- WEB EXCLUSIVE
- PE COFFEEHAUS
On Sept. 9, 2010, a gas pipeline n Bruno, Calif. exploded and killed eight people and destroyed 38 homes in a massive fireball that continued to erupt for hours.
Federal metallurgists concluded that the failure originated from a failed weld seam. The California Public Utilities Commission ordered Pacific Gas and Electric Co. (PG&E) to provide detailed records on its entire network of more than 1,800 miles of pipe because the company had said its records indicated that particular section of pipe was seamless.
PG&E said it failed to comply with the March 15 deadline and still lacked information on some 600 miles of pipe. The company proposed to pay a $3 million fine and would add more information by August. Further, the gas company said it must make certain assumptions on the lines. They said the order from the state was unprecedented and the task was a very difficult, if not unfeasible, threshold to achieve. Finally, the company argued that the commission did not make clear just what was meant by complete records.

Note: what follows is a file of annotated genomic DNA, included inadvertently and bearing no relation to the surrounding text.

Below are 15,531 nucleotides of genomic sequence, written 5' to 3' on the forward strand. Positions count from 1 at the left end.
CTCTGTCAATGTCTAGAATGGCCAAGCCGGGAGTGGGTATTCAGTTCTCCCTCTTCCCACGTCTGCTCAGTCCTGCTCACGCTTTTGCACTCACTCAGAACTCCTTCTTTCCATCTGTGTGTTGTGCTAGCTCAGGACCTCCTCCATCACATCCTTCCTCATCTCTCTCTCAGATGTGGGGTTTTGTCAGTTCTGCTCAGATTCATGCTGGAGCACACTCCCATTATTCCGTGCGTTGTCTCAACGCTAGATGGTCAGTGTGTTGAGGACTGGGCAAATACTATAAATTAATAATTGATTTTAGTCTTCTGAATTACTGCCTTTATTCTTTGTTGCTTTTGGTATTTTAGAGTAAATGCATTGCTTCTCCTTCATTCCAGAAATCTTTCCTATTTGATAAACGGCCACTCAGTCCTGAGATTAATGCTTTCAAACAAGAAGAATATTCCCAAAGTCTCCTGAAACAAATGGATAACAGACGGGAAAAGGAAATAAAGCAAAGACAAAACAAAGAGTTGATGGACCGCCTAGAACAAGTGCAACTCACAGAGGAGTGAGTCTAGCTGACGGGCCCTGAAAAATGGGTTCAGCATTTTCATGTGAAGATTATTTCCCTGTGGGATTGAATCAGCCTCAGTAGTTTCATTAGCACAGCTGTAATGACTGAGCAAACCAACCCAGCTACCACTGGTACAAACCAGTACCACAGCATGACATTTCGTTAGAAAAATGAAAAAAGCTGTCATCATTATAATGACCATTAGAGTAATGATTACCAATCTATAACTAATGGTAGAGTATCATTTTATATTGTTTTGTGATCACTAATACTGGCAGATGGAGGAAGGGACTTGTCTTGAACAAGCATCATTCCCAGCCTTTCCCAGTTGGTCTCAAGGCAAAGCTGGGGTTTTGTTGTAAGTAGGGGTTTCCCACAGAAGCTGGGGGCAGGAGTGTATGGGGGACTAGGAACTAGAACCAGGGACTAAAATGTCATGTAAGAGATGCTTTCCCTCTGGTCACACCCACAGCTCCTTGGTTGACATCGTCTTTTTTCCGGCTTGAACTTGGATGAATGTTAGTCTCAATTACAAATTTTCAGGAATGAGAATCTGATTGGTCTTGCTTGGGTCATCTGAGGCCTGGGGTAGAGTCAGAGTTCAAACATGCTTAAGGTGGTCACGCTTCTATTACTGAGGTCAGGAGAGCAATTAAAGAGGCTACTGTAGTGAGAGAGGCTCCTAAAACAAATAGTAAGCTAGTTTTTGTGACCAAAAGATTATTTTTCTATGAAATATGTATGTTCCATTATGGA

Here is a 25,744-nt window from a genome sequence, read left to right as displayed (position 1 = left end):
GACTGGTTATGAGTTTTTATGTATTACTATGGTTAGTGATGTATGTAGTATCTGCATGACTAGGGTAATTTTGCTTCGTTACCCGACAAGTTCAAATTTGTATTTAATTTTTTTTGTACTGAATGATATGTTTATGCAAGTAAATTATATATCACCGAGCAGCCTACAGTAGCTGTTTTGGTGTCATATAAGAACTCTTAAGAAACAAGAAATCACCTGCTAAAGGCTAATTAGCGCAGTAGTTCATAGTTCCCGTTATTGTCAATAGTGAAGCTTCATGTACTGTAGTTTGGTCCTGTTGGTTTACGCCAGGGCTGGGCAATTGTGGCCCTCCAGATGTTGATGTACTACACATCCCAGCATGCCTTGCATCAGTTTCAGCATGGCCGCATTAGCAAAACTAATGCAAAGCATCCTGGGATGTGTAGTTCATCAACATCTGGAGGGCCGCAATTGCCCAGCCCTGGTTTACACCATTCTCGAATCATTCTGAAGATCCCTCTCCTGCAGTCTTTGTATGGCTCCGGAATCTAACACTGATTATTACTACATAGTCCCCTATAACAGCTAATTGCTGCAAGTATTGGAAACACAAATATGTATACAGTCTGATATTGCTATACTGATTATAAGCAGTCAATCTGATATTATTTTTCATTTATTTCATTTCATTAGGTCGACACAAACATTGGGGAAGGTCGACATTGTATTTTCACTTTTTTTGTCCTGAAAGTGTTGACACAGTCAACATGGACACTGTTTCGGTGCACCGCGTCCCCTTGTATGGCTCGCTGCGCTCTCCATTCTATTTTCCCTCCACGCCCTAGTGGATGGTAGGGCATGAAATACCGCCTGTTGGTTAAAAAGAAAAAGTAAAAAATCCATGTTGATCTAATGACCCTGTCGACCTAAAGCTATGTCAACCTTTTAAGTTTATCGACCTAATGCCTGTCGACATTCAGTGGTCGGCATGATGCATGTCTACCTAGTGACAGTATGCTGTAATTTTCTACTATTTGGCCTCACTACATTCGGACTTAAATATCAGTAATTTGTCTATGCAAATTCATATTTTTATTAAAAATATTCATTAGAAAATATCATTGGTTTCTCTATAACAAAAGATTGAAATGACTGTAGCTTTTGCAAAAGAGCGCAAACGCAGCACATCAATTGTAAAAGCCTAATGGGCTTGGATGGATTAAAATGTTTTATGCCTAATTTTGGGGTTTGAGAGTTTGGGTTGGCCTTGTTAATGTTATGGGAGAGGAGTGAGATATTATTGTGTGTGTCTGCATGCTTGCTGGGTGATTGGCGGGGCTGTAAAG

PG&E said the only other alternative would be to shut down 705 miles of pipeline and pressure test the systems with water pressure. They further said that such testing might result in further weakening of the lines and would be an inconvenience to their customers. The company said it had plans to test 152 miles of lines at a cost of up to $500,000 per mile. It was unclear who would pay for the testing.
The question that the commission and the state legislature must take up is, what should the cost of public safety be? Also, who should be held accountable?